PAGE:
Nearly 3,000 homeowners netted $32 million during this ski season, a doubling from the previous season, Airbnb says

Jennifer Dahir-Kanehl works 50 hours a week at a Breckenridge restaurant to pay her mortgage. This past winter she and her boyfriend eschewed a roommate, opting instead to rent a spare space through Airbnb, joining the ever-swelling tide of high country homeowners hosting short-term guests.

At the restaurant and at the hotel where her boyfriend works, it’s a struggle to keep employees who can’t find a place to live. Dahir-Kanehl knows she could rent her spare bedroom, with its separate entrance and private bathroom, to a local worker.

“But in my world, why would I have someone paying $700 when I can make $2,200 to $3,000 a month,” she said. “Long-term rentals around here are hard to find and when you do, they want $1,000 per room and no one making $10 an hour can afford that. It’s tough for the town, and it’s going to be way tougher before it gets better.”

Short-term vacation rentals in Colorado ski country are continuing on an explosive trajectory, generating record amounts of income for homeowners and tax revenue for municipalities.

The number of Airbnb guests in Colorado’s resort towns nearly doubled this season over the 2015-16 season, as did the earnings by hosts, revealing the relentless surge of short-term rental business that is vexing community leaders grappling with the emerging impact of the red-hot shared economy.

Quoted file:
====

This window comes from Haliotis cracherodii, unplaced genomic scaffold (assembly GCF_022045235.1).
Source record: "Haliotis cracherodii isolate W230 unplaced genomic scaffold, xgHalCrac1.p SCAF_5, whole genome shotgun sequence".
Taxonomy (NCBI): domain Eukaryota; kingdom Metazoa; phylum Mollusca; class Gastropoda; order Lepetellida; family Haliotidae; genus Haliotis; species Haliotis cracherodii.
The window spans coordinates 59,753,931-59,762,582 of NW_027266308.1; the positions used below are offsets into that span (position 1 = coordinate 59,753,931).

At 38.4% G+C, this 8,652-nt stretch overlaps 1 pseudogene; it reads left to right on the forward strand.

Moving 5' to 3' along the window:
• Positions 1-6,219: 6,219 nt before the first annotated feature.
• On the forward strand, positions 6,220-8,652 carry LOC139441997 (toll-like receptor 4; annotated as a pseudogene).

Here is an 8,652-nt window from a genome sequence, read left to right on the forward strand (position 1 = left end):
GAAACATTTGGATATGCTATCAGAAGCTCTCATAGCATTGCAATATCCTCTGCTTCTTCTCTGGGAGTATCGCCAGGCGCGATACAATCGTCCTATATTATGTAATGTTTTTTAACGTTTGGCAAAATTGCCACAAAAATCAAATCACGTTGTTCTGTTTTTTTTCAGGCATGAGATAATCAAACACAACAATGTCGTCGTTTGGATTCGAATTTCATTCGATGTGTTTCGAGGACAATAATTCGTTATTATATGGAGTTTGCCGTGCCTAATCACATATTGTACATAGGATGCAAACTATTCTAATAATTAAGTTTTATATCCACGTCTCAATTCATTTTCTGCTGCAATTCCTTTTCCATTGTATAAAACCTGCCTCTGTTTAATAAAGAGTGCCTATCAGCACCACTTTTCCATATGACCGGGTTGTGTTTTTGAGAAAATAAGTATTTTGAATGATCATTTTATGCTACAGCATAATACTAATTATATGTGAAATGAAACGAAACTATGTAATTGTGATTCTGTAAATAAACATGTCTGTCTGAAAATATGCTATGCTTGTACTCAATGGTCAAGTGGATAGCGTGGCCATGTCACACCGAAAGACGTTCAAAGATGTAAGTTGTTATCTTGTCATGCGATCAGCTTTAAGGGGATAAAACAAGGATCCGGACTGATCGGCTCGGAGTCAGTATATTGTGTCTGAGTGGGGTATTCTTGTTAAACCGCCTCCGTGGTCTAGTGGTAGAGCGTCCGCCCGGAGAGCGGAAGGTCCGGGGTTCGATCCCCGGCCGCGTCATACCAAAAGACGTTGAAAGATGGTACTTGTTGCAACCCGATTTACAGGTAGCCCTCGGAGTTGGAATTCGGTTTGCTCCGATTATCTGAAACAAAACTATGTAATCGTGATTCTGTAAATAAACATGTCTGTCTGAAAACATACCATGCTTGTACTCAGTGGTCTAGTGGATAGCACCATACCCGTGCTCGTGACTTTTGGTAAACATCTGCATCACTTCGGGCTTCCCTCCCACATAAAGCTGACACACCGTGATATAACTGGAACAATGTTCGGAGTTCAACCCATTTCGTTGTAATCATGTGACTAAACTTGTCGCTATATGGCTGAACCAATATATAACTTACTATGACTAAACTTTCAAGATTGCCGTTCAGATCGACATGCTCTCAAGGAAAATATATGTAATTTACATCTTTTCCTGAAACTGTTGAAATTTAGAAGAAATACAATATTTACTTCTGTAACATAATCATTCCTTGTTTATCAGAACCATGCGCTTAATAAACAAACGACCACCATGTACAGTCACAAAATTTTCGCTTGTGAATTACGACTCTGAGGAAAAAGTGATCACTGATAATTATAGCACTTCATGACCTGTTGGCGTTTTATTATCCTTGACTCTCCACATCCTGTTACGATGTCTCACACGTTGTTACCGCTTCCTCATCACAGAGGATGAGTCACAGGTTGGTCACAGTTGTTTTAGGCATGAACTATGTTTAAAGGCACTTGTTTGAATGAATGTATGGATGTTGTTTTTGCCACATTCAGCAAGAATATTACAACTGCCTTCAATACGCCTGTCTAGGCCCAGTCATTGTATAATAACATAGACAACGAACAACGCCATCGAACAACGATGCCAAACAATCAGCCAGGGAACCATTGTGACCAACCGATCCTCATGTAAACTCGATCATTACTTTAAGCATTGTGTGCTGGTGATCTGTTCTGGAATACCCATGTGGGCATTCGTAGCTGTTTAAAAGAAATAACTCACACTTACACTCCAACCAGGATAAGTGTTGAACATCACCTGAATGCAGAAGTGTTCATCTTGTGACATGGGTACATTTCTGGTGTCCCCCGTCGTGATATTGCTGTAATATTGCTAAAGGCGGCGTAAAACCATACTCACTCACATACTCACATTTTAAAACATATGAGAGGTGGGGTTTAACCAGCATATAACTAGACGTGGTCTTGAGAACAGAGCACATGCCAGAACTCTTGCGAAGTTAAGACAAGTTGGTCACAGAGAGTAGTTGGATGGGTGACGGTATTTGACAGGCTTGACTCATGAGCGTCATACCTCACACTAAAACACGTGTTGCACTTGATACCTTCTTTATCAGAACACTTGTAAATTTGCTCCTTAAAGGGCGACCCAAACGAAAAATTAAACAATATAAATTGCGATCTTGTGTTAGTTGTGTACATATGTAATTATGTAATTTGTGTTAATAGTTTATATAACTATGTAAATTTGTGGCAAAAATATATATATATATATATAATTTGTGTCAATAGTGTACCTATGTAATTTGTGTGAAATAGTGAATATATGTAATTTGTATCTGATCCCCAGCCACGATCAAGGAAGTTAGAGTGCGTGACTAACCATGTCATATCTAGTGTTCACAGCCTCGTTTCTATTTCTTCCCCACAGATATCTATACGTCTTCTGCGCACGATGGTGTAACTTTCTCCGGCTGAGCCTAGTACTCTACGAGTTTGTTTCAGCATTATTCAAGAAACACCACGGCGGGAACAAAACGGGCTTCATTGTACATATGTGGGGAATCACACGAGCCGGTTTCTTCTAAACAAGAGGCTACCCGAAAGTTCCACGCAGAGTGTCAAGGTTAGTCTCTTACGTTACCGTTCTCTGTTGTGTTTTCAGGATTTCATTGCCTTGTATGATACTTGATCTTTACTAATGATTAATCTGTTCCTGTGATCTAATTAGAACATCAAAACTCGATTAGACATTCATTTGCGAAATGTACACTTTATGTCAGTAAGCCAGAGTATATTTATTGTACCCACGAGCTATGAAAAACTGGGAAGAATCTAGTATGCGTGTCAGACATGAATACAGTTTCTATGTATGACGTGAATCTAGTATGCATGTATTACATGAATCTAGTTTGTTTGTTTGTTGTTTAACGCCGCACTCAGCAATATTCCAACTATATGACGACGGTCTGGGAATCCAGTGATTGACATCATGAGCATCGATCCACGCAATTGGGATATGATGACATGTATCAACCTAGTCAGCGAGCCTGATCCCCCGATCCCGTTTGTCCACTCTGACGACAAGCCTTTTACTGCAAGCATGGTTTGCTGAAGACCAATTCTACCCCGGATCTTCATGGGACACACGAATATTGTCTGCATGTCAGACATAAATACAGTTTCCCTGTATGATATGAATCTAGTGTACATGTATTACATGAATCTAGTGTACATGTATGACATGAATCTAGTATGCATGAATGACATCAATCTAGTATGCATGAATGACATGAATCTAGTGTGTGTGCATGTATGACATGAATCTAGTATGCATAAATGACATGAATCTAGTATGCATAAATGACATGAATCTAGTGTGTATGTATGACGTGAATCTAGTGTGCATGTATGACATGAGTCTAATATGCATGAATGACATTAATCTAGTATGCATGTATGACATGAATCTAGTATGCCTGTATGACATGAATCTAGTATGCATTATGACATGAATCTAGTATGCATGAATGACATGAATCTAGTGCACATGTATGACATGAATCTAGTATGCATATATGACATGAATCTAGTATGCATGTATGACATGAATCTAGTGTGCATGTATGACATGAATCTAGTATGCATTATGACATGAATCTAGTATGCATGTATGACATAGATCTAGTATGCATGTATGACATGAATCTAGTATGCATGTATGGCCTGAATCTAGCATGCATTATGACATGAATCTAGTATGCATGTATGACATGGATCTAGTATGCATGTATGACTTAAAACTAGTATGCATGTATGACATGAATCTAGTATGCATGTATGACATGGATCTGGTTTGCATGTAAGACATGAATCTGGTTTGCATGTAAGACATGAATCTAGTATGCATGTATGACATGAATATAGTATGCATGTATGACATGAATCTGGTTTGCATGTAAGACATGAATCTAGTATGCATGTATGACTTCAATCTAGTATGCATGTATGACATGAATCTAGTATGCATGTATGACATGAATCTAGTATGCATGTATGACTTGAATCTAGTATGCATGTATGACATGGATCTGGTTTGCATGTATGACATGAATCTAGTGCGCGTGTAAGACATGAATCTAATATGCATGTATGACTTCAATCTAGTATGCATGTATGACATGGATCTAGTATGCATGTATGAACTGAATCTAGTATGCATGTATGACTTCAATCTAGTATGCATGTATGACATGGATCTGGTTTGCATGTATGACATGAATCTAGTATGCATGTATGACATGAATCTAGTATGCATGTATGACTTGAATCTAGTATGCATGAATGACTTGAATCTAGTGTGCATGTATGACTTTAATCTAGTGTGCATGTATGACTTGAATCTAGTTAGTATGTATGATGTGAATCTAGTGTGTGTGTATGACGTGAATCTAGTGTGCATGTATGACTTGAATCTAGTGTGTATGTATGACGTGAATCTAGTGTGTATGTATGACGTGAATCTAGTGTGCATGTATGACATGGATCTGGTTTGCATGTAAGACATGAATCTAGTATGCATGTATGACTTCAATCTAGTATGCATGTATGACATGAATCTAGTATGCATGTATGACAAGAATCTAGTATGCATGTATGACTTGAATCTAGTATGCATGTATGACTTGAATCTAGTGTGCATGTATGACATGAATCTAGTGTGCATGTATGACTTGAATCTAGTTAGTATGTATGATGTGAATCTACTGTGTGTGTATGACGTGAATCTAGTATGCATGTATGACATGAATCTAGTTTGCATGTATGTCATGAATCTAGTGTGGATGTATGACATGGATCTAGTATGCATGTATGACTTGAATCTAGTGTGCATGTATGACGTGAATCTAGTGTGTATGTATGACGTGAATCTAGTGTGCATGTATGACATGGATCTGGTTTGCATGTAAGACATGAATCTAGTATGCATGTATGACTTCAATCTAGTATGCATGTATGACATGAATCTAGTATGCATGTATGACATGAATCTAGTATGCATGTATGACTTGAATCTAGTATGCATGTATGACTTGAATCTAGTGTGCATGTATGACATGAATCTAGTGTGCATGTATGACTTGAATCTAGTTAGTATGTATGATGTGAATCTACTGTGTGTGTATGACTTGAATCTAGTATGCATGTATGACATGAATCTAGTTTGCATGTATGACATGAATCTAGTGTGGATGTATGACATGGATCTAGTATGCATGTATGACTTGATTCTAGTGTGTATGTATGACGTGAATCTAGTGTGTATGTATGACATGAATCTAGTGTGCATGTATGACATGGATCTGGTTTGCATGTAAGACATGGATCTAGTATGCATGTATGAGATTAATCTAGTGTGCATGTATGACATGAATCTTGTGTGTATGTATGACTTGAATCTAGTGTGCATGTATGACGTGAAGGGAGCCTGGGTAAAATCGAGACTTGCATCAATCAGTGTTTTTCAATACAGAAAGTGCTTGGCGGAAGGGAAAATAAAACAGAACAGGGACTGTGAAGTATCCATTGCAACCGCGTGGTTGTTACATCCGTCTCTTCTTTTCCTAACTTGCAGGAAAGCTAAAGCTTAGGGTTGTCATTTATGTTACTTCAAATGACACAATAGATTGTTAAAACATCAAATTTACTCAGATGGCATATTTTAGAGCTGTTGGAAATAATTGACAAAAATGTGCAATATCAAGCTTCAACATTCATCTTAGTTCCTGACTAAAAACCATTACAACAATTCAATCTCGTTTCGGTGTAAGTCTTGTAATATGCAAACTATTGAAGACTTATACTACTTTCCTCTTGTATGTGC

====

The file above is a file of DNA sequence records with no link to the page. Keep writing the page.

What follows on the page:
More than 121,000 visitors booked Airbnb homes in Avon, Breckenridge, Copper Mountain, Crested Butte, Dillon, Frisco, Keystone, Steamboat Springs, Telluride and Vail for the 2016-17 ski season. About 2,800 homeowners — a majority of them women — netted $32 million from those visitors, a doubling from the previous season, according to statistics provided by Airbnb.

Expedia-owned vacation rental platform HomeAway has seen tremendous growth in the number of homeowners offering their residences to short-term guests, with the number of HomeAway-listing hosts in towns like Avon, Frisco, Steamboat Springs, Telluride and Vail growing anywhere from 74 percent to 261 percent in the last four years.

Along with this growth comes impacts, both good and bad. The good: local homeowners banking more cash and communities harvesting windfall tax revenue as they corral renters into licensing and taxing programs. The bad: neighborhood changes as more homeowners embrace short-term over long-term and the pinched supply of rental housing for local workers as homeowners opt for the more lucrative short-term guests.

But statistics revealing those impacts are fleeting. The source of the housing crisis in the high country cannot be blamed entirely on short-term rentals, said Brian Waldes, the finance director for the town of Breckenridge, a pioneer in regulating short-term rentals.